Unit

UNIT 2C.4 Expanding Donor Muscle-Derived Cells for Transplantation

  1. Maura H. Parker1,3,
  2. Stephen J. Tapscott2,4

Published Online: 1 MAY 2013

DOI: 10.1002/9780470151808.sc02c04s25

Current Protocols in Stem Cell Biology

Current Protocols in Stem Cell Biology

How to Cite

Parker, M. H. and Tapscott, S. J. 2013. Expanding Donor Muscle-Derived Cells for Transplantation. Current Protocols in Stem Cell Biology. 25:C:2C.4:2C.4.1–2C.4.16.

Author Information

  1. 1

    Clinical Research Division, Fred Hutchinson Cancer Research Center, Seattle, Washington

  2. 2

    Human Biology Division, Fred Hutchinson Cancer Research Center, Seattle, Washington

  3. 3

    Department of Medicine, University of Washington, Seattle, Washington

  4. 4

    Department of Neurology, University of Washington, Seattle, Washington

Publication History

  1. Published Online: 1 MAY 2013

Abstract

Studies in mice showed tremendous promise for the eventual clinical utility of myoblast transplantation to treat human muscular dystrophies. Initial attempts to translate the murine studies to humans, however, were not successful, due in part to limited engraftability of expanded donor myoblasts. Conventionally, muscle cells have been cultured on collagen-coated tissue culture-treated polystyrene. However, this promotes lineage progression and differentiation of cells, which limits engraftment potential. This unit describes the isolation of canine muscle-derived cells, ex vivo expansion of cells on plates coated with a modified Notch ligand, and the xenotransplant method used to evaluate engraftment potential. Activation of Notch signaling in freshly isolated canine muscle-derived cells with Delta-1ext-IgG inhibits myogenic differentiation, and maintains cells earlier in myogenic lineage progression. Delta-1ext-IgG-expanded cells engraft into the regenerating muscle of NOD/SCID mice more effectively than control cells expanded on human IgG, as evidenced by a significant increase in the number of muscle fibers expressing canine dystrophin in recipient murine muscle. Therefore, this protocol provides the basis for further developing culture conditions for ex vivo expansion of donor muscle cells for transplant. Curr. Protoc. Stem Cell Biol. 25:2C.4.1-2C.4.16. © 2013 by John Wiley & Sons, Inc.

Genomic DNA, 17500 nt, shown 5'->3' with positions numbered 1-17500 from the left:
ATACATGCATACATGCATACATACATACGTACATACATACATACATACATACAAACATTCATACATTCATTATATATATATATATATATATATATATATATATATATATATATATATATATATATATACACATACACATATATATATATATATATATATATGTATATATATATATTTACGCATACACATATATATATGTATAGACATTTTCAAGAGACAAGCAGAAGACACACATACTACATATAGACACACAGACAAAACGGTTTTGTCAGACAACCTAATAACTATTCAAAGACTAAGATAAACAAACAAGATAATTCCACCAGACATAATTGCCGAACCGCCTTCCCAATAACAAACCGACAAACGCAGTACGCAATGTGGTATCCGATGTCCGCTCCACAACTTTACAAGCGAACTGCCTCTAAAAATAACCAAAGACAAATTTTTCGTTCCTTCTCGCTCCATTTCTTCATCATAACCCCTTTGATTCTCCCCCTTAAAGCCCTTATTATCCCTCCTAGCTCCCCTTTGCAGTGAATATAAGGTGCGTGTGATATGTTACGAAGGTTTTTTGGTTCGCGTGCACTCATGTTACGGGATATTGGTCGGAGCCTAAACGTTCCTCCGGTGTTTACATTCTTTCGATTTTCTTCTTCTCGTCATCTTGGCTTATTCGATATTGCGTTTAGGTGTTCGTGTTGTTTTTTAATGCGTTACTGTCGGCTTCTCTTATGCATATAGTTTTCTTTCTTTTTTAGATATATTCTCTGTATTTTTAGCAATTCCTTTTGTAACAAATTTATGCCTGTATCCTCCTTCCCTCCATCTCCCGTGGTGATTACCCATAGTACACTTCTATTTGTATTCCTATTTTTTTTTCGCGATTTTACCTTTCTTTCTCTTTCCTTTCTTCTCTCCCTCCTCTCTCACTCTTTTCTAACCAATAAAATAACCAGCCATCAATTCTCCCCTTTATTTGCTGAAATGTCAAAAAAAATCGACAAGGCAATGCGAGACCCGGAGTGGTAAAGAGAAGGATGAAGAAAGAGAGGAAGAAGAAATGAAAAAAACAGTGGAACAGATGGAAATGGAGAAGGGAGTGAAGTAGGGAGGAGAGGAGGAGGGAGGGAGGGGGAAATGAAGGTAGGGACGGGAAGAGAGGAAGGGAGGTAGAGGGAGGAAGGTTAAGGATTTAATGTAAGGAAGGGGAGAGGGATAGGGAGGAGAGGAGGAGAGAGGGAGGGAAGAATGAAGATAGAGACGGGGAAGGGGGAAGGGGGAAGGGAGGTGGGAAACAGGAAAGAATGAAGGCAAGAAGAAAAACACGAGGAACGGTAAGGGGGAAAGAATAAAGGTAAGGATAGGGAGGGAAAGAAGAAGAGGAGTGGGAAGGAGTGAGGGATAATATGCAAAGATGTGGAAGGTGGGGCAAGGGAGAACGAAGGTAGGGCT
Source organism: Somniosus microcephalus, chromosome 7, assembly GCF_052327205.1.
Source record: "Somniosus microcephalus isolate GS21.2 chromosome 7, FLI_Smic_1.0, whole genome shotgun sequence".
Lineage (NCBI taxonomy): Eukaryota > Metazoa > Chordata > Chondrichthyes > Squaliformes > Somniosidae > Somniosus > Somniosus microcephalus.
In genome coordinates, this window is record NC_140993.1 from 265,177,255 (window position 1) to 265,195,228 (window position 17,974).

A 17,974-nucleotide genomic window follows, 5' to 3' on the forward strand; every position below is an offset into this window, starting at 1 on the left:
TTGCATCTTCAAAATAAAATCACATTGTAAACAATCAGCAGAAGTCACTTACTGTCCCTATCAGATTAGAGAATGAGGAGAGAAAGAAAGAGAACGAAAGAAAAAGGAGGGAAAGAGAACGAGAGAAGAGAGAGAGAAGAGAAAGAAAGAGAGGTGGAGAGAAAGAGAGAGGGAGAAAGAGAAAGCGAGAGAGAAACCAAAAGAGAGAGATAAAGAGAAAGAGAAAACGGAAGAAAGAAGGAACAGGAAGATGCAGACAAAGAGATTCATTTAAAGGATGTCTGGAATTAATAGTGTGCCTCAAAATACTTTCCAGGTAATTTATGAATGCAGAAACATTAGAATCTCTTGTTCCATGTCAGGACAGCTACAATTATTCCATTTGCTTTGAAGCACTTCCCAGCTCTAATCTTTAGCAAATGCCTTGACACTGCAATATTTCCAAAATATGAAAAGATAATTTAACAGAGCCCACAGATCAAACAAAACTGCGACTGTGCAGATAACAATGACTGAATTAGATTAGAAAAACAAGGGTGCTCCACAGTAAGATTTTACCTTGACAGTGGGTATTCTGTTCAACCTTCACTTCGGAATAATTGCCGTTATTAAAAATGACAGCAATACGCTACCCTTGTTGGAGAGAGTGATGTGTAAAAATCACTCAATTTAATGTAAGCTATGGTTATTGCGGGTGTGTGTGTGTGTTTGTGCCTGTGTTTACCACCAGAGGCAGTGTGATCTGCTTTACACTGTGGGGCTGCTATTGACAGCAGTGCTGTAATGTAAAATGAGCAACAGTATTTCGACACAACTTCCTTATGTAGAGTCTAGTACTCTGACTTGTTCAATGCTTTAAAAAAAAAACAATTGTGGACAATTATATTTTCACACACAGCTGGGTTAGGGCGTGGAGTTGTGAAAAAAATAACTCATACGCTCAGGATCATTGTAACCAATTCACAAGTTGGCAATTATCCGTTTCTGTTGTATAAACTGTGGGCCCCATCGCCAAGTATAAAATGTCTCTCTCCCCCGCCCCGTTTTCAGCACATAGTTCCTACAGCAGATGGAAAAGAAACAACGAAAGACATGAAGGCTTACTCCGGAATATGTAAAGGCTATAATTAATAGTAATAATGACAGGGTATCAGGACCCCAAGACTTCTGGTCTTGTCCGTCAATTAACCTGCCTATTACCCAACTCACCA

Keywords:

  • Notch signaling;
  • skeletal muscle;
  • satellite cells;
  • transplantation